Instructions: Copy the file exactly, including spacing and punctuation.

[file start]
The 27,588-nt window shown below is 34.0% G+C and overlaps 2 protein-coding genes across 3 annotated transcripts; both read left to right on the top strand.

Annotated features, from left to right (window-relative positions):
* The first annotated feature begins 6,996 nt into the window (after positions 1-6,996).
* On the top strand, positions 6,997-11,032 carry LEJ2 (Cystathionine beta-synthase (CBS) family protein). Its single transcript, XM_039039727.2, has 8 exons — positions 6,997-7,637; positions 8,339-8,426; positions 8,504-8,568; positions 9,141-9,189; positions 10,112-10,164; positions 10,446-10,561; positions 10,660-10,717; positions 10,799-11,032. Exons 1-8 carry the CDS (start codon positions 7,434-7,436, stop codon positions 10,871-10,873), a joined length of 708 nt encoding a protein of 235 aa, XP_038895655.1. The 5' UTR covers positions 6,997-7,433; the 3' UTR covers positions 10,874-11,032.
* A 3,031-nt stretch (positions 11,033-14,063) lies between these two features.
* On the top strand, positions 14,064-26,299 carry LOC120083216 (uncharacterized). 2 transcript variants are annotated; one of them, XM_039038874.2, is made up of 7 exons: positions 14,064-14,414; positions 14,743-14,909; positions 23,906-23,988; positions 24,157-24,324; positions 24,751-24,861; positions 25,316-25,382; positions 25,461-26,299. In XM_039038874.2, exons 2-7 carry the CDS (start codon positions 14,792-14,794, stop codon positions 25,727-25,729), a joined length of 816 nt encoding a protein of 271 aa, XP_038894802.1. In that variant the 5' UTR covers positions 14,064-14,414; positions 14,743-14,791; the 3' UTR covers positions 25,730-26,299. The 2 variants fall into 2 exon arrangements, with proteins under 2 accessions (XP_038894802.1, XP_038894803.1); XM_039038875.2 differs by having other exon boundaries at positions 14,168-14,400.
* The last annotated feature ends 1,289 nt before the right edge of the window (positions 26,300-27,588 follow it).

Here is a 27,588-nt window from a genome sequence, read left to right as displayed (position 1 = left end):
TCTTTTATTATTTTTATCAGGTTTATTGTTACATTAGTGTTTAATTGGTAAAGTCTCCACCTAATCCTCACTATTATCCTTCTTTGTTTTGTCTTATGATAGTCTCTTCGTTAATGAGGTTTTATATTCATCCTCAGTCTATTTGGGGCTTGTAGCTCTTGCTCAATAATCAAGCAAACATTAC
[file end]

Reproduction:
The 27,588-nt window shown below is 34.0% G+C and overlaps 2 protein-coding genes across 3 annotated transcripts; both read left to right on the top strand.

Annotated features, from left to right (window-relative positions):
* The first annotated feature begins 6,996 nt into the window (after positions 1-6,996).
* On the top strand, positions 6,997-11,032 carry LEJ2 (Cystathionine beta-synthase (CBS) family protein). Its single transcript, XM_039039727.2, has 8 exons — positions 6,997-7,637; positions 8,339-8,426; positions 8,504-8,568; positions 9,141-9,189; positions 10,112-10,164; positions 10,446-10,561; positions 10,660-10,717; positions 10,799-11,032. Exons 1-8 carry the CDS (start codon positions 7,434-7,436, stop codon positions 10,871-10,873), a joined length of 708 nt encoding a protein of 235 aa, XP_038895655.1. The 5' UTR covers positions 6,997-7,433; the 3' UTR covers positions 10,874-11,032.
* A 3,031-nt stretch (positions 11,033-14,063) lies between these two features.
* On the top strand, positions 14,064-26,299 carry LOC120083216 (uncharacterized). 2 transcript variants are annotated; one of them, XM_039038874.2, is made up of 7 exons: positions 14,064-14,414; positions 14,743-14,909; positions 23,906-23,988; positions 24,157-24,324; positions 24,751-24,861; positions 25,316-25,382; positions 25,461-26,299. In XM_039038874.2, exons 2-7 carry the CDS (start codon positions 14,792-14,794, stop codon positions 25,727-25,729), a joined length of 816 nt encoding a protein of 271 aa, XP_038894802.1. In that variant the 5' UTR covers positions 14,064-14,414; positions 14,743-14,791; the 3' UTR covers positions 25,730-26,299. The 2 variants fall into 2 exon arrangements, with proteins under 2 accessions (XP_038894802.1, XP_038894803.1); XM_039038875.2 differs by having other exon boundaries at positions 14,168-14,400.
* The last annotated feature ends 1,289 nt before the right edge of the window (positions 26,300-27,588 follow it).

Here is a 27,588-nt window from a genome sequence, read left to right as displayed (position 1 = left end):
TCTTTTATTATTTTTATCAGGTTTATTGTTACATTAGTGTTTAATTGGTAAAGTCTCCACCTAATCCTCACTATTATCCTTCTTTGTTTTGTCTTATGATAGTCTCTTCGTTAATGAGGTTTTATATTCATCCTCAGTCTATTTGGGGCTTGTAGCTCTTGCTCAATAATCAAGCAAACATTAC